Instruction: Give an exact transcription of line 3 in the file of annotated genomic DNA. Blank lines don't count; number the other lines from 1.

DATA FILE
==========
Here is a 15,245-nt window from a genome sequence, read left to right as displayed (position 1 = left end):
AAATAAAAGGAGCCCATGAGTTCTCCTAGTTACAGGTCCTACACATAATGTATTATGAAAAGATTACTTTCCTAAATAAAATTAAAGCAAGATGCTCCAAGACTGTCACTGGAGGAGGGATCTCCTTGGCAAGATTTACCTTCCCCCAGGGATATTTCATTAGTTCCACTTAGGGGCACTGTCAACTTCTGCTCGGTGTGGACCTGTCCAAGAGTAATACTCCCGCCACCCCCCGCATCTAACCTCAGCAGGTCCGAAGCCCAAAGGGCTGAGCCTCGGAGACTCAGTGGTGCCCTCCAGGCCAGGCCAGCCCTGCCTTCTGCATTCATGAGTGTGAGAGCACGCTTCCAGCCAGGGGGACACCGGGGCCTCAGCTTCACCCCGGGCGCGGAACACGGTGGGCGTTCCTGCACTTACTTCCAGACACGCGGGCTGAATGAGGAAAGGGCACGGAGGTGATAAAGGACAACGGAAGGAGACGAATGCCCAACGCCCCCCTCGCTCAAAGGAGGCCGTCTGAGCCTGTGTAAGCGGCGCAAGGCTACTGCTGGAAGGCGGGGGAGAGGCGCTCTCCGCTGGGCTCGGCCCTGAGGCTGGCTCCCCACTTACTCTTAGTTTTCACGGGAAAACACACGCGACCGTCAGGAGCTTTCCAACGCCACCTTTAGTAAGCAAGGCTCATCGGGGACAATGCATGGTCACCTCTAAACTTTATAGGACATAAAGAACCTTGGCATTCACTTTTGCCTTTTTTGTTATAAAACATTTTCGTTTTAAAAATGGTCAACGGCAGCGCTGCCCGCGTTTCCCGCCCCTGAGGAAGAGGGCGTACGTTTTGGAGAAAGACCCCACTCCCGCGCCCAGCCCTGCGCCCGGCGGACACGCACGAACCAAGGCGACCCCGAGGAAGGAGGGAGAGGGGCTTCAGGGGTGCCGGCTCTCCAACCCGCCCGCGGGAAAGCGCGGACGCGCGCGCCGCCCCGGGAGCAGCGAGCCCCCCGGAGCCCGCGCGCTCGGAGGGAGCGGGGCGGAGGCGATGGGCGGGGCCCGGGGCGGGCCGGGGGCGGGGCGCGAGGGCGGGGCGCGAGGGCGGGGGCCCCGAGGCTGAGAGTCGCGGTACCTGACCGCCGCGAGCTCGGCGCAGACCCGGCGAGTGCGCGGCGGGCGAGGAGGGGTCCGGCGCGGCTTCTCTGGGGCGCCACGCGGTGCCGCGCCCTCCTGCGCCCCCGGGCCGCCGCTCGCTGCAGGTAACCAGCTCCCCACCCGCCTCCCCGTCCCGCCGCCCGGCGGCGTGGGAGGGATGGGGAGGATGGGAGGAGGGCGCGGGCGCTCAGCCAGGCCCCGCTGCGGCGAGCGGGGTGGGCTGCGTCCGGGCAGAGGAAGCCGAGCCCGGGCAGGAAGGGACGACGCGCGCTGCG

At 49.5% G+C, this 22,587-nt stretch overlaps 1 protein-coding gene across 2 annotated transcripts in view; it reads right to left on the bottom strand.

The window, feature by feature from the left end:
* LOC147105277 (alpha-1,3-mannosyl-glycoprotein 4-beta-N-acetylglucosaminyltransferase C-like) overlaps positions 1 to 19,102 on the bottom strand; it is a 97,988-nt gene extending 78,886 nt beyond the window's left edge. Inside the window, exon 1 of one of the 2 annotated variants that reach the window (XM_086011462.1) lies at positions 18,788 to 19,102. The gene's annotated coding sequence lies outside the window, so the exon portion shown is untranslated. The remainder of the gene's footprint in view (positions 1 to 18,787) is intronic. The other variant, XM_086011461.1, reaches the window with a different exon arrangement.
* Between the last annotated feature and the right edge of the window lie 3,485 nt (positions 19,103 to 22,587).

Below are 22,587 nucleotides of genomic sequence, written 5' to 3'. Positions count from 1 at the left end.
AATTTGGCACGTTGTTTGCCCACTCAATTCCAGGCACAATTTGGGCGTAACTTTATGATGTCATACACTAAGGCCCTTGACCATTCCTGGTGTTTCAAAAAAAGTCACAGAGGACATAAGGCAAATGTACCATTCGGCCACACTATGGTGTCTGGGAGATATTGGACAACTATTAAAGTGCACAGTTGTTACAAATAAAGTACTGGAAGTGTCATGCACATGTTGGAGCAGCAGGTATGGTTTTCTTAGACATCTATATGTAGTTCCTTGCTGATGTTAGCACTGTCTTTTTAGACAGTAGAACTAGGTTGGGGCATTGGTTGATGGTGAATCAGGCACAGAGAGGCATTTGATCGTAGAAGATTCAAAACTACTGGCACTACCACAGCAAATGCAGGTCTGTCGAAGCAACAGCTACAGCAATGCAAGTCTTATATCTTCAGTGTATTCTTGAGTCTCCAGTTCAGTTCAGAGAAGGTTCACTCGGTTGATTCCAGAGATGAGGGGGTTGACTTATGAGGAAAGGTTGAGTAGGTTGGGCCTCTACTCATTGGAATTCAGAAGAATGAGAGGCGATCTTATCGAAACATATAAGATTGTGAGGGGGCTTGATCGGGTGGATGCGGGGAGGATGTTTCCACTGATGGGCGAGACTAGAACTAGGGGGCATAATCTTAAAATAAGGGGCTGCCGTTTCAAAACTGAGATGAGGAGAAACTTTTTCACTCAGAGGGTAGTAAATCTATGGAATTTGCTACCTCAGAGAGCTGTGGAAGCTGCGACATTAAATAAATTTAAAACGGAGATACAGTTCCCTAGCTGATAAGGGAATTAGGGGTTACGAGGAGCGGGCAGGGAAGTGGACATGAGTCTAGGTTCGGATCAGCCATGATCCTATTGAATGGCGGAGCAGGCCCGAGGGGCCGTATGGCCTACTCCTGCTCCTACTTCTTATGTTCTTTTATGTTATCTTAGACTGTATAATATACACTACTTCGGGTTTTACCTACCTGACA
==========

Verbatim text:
At 49.5% G+C, this 22,587-nt stretch overlaps 1 protein-coding gene across 2 annotated transcripts in view; it reads right to left on the bottom strand.